The new documents, released this month to the National Security Archive under the Freedom of Information Act, also provide more evidence on when the Bush administration began planning for regime change in Iraq -- as early as October 2001.

The declassified records relate mainly to the so-called "Future of Iraq Project," an effort, initially run by the State Department then by the Pentagon, to plan for the transition to a new regime after the overthrow of Saddam Hussein in 2003. They provide detail on each of the working groups and give the starting date for planning as October 2001.

Entire sections of a Powerpoint presentation the State Department prepared on November 1, 2002 -- including those covering "What We Have Learned So Far" and "Implications for the Real Future of Iraq" -- have been censored as still-classified information.


Documents
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Document 1: State Department cable, Future of Iraq Expert Working Groups, July 8, 2002

State Department officials held planning meetings with "free Iraqis"-described as "Iraqis who live outside Iraq or in northern Iraq"-as early as April 2002, according to this document. Directed to embassy posts in several allied countries, the State Department cable announces the establishment of 15 "Future of Iraq Project" working groups to prepare for the transition to a post-Saddam Hussein Iraq, adding that priority subjects had been identified at a "planning meeting with Iraqis on April 9-10."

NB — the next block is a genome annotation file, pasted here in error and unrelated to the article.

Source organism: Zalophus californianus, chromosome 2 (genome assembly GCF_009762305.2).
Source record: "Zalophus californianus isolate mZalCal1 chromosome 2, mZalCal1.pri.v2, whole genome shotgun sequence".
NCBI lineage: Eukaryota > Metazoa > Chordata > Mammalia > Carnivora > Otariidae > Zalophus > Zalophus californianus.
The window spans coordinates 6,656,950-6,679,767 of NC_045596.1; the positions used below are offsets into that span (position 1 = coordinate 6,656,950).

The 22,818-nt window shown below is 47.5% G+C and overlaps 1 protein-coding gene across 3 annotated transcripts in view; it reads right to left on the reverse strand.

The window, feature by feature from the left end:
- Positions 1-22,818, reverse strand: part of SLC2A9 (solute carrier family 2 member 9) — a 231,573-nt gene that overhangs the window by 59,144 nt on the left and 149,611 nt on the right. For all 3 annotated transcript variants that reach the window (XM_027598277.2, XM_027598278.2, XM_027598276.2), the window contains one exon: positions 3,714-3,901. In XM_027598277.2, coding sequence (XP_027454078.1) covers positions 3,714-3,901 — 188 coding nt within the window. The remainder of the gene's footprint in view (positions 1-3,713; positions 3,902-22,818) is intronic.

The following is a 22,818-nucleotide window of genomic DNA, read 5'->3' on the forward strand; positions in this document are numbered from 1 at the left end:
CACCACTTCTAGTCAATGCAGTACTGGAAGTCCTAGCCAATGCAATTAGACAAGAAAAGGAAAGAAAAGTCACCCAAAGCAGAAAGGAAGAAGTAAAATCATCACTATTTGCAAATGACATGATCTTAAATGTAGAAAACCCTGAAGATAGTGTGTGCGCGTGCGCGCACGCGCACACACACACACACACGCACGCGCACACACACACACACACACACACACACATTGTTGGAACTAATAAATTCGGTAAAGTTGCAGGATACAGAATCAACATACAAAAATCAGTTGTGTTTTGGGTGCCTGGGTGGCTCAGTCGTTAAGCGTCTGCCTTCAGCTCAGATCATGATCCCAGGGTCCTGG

Document 2: State Department briefing, Future of Iraq Project, November 1, 2002

State Department planning for the transition in Iraq began in October 2001, according to a "Project History" included in this set of briefing slides (p. 6).


Document 3
: State Department Information Memorandum for Paula J. Dobriansky, Under Secretary of State for Democracy and Global Affairs, Iraq Contingency Planning, February 7, 2003